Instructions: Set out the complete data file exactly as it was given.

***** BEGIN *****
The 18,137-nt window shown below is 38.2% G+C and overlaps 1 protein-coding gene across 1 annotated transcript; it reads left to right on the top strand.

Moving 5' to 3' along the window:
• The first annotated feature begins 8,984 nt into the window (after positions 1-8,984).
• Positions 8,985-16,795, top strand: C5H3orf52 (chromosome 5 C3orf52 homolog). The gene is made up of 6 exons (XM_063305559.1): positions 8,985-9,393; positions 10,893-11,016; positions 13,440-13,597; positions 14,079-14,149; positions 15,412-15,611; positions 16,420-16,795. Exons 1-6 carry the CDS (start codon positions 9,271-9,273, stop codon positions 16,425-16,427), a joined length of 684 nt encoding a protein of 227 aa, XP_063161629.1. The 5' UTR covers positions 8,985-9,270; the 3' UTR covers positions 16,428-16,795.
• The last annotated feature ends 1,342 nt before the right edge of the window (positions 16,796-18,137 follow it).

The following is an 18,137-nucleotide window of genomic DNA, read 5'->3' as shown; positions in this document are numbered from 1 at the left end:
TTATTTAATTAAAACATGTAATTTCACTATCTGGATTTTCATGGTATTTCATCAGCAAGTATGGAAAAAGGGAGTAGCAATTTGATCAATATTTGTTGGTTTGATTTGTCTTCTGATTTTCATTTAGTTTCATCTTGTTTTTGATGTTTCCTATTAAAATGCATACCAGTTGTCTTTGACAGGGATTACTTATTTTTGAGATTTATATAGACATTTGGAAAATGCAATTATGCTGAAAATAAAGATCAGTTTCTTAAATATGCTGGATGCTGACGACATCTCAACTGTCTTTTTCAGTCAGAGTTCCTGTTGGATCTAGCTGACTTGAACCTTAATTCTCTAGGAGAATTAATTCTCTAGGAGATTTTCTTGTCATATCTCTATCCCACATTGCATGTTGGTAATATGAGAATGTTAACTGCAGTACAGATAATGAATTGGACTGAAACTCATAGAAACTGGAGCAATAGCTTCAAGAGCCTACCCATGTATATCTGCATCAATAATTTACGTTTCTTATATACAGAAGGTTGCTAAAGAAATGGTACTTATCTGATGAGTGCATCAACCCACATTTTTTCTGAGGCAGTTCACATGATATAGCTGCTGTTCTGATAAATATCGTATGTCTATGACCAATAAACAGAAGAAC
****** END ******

The 18,137-nt window shown below is 38.2% G+C and overlaps 1 protein-coding gene across 1 annotated transcript; it reads left to right on the top strand.

Moving 5' to 3' along the window:
• The first annotated feature begins 8,984 nt into the window (after positions 1-8,984).
• Positions 8,985-16,795, top strand: C5H3orf52 (chromosome 5 C3orf52 homolog). The gene is made up of 6 exons (XM_063305559.1): positions 8,985-9,393; positions 10,893-11,016; positions 13,440-13,597; positions 14,079-14,149; positions 15,412-15,611; positions 16,420-16,795. Exons 1-6 carry the CDS (start codon positions 9,271-9,273, stop codon positions 16,425-16,427), a joined length of 684 nt encoding a protein of 227 aa, XP_063161629.1. The 5' UTR covers positions 8,985-9,270; the 3' UTR covers positions 16,428-16,795.
• The last annotated feature ends 1,342 nt before the right edge of the window (positions 16,796-18,137 follow it).

The following is an 18,137-nucleotide window of genomic DNA, read 5'->3' as shown; positions in this document are numbered from 1 at the left end:
TTATTTAATTAAAACATGTAATTTCACTATCTGGATTTTCATGGTATTTCATCAGCAAGTATGGAAAAAGGGAGTAGCAATTTGATCAATATTTGTTGGTTTGATTTGTCTTCTGATTTTCATTTAGTTTCATCTTGTTTTTGATGTTTCCTATTAAAATGCATACCAGTTGTCTTTGACAGGGATTACTTATTTTTGAGATTTATATAGACATTTGGAAAATGCAATTATGCTGAAAATAAAGATCAGTTTCTTAAATATGCTGGATGCTGACGACATCTCAACTGTCTTTTTCAGTCAGAGTTCCTGTTGGATCTAGCTGACTTGAACCTTAATTCTCTAGGAGAATTAATTCTCTAGGAGATTTTCTTGTCATATCTCTATCCCACATTGCATGTTGGTAATATGAGAATGTTAACTGCAGTACAGATAATGAATTGGACTGAAACTCATAGAAACTGGAGCAATAGCTTCAAGAGCCTACCCATGTATATCTGCATCAATAATTTACGTTTCTTATATACAGAAGGTTGCTAAAGAAATGGTACTTATCTGATGAGTGCATCAACCCACATTTTTTCTGAGGCAGTTCACATGATATAGCTGCTGTTCTGATAAATATCGTATGTCTATGACCAATAAACAGAAGAAC